A more complicated problem was controlling DVD playback software on his computer remotely. [Rick] says he sits at a distance when watching DVDs on his computer but his computer doesn’t have a remote control like a normal TV. Arduino to the rescue again! But this time he pulls out a Teensyduino because of its added feature of being able to emulate a keyboard and of course the computer DVD playback software accepts keyboard commands. Once again he used the “IRremote.h” library to record certain button codes from an old remote control before adding the retrieved codes to a Teensyduino setup and programmed to receive and decode the remote’s IR signals. The Teensyduino then maps the IR codes to known keyboard shortcuts and transmits the simulated keyboard shortcut commands to the computer via its USB cable where the DVD playback software recognizes the key commands.

As always [Rick] shares all his libraries and sketches on his blog so follow the above links to download the files. You will not miss a single step if you follow his excellent videos below. Plus, here are some other ways and other tools for using an IR remote with your Arduino and cloning an infrared remote.

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Retrotechtacular: [Zoltán Bay’s] Moon Bounce Coulometer Signal Amplifier

coulometers and antenna

In the years before World War II it was theorized that shortwave radio waves could propagate through the ionosphere relatively undisturbed and allow for a signal to be bounced off the moon and returned. [Zoltán Bay] calculated that the return signal would be too faint to be detected above background noise with the radio receiving equipment of the day. To overcome this receiver dilemma he devised a new receiving element consisting of 10 coulometers sharing a common tank of a water solution. Each of the coulometers had a separate electrical connector and when current flowed through the electrode, hydrogen bubbles would form in an attached glass capillary column. By periodically sweeping through all 10 coulometers using a rotating switch attached to the radar receiver, any radar echo as well as random background noise would be readable by the amount of bubbles in the capillary columns. A single radar echo would be indistinguishable from random background noise in the columns of bubbles, but if the sweep is continued for 30 minutes any periodic radar echo would show as an increased accumulation of bubbles in a respective column. By reading these coulometers and knowing the switching period you could determine that you were receiving a true radar echo from the moon.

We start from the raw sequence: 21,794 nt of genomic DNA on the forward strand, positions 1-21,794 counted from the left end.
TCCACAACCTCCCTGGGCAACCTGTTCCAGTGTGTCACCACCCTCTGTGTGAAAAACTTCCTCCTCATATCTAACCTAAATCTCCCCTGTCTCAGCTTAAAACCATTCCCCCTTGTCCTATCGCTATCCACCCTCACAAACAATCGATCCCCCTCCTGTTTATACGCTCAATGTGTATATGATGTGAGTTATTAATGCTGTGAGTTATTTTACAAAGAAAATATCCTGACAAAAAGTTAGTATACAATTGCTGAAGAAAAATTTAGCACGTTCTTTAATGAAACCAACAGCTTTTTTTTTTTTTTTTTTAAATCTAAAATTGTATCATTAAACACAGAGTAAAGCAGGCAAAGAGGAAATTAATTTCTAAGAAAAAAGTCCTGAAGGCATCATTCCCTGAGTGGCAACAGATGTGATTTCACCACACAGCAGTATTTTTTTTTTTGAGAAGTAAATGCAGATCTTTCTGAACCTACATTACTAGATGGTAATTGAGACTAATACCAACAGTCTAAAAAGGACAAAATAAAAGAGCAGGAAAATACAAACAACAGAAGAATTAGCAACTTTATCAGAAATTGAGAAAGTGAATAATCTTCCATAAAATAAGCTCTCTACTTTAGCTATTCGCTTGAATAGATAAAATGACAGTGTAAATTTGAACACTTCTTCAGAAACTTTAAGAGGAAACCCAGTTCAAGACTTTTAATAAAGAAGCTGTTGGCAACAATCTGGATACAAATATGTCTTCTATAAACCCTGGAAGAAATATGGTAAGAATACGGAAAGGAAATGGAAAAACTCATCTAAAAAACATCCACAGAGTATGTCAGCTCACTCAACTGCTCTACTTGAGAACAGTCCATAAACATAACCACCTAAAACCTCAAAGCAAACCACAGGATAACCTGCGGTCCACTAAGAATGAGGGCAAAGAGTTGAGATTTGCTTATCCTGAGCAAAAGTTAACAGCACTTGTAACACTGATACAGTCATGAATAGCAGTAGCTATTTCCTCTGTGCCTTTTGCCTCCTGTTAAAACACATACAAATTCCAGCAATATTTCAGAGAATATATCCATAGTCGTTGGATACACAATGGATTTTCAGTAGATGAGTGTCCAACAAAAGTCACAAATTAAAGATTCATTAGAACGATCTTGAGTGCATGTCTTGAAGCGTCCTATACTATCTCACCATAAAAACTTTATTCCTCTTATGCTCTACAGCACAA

What an amazing apparatus to amplify a periodic signal above background noise! Nowadays we would call this a long-time integrator or persistence measurement and it’s a relatively simple task. You can download and read [Zoltán Bay’s] paper on “Reflection of Microwaves From the Moon” dated 1946 in PDF form. His integrator apparatus details start on page 17.

It took some years but in 1946 [Zoltán Bay’s] receiving apparatus was tested and did confirm reception from moon bounce. However, U.S. Army Signal Corps with better crystal frequency stabilized equipment was able to perform the same task earlier as seen in the below video without the use of an integrator. Even though the U.S. Army equipment was superior for this task [Zoltán Bay’s] apparatus enjoyed years of service in the field of planetary radar observation where such a high sensitivity scheme was still necessary.

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Posterior Posture Videogame Controller


Normally we see some crazy mad science projects coming from [Ben Krasnow’s] laboratory. This week [Ben] changes gears a bit and hacks his Xbox controller to interface with his bathroom scale and function as a posture controlled input device. You may want to take a moment for that to tumble around in your noggin before we trying to explain. What this means is you sit catawampus on a bathroom scale and when you lean forward your game character moves forward, lean back your character backs up and lean side to side for strafe left and right.

A modern digital bathroom scale has four pressure point transducers — one in each corner — which are read by the central controller and summed to generate the weight of the object setting on the scale. To use the scale as a controller input [Ben] removed the central scale controller and created two amplified Wheatstone bridge differential circuits, one for each diagonal axis between load cells. After adding an offset potentiometer to fix the resting point at 0.8 volts, the amplified differential voltage signals are fed directly into an Xbox controller’s thumb stick input for game control.

Additionally, to add rotation to his new game controller he hacked a an old ball type mouse and added a bit of rubber tubing that contacted and tracked the base of a  Lazy Susan platter. The scale sits on the Lazy Susan and allows for the partial rotation of your torso to controlled game rotation. However, [Ben] still needed a regular mouse interfaced with the game for full 360° rotation control.

There is more after the break, plus the build and demonstration video.